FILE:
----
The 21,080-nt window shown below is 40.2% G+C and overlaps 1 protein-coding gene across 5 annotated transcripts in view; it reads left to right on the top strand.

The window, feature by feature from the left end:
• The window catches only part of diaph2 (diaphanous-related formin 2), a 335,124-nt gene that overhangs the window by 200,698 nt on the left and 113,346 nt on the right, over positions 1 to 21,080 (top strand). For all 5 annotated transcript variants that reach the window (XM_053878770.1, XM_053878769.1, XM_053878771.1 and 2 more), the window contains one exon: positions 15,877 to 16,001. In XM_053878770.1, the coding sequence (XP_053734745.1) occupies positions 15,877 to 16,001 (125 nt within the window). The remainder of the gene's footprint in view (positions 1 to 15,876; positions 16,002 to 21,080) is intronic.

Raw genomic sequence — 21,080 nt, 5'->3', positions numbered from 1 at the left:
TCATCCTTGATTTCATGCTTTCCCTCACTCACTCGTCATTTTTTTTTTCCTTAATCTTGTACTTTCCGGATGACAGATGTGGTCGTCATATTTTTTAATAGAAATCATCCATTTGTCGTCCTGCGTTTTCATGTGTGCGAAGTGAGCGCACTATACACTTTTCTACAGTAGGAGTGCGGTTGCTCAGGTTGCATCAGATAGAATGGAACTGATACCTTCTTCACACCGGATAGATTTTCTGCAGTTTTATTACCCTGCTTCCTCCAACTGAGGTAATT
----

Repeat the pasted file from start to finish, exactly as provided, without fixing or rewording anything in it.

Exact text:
The 21,080-nt window shown below is 40.2% G+C and overlaps 1 protein-coding gene across 5 annotated transcripts in view; it reads left to right on the top strand.

The window, feature by feature from the left end:
• The window catches only part of diaph2 (diaphanous-related formin 2), a 335,124-nt gene that overhangs the window by 200,698 nt on the left and 113,346 nt on the right, over positions 1 to 21,080 (top strand). For all 5 annotated transcript variants that reach the window (XM_053878770.1, XM_053878769.1, XM_053878771.1 and 2 more), the window contains one exon: positions 15,877 to 16,001. In XM_053878770.1, the coding sequence (XP_053734745.1) occupies positions 15,877 to 16,001 (125 nt within the window). The remainder of the gene's footprint in view (positions 1 to 15,876; positions 16,002 to 21,080) is intronic.

Raw genomic sequence — 21,080 nt, 5'->3', positions numbered from 1 at the left:
TCATCCTTGATTTCATGCTTTCCCTCACTCACTCGTCATTTTTTTTTTCCTTAATCTTGTACTTTCCGGATGACAGATGTGGTCGTCATATTTTTTAATAGAAATCATCCATTTGTCGTCCTGCGTTTTCATGTGTGCGAAGTGAGCGCACTATACACTTTTCTACAGTAGGAGTGCGGTTGCTCAGGTTGCATCAGATAGAATGGAACTGATACCTTCTTCACACCGGATAGATTTTCTGCAGTTTTATTACCCTGCTTCCTCCAACTGAGGTAATT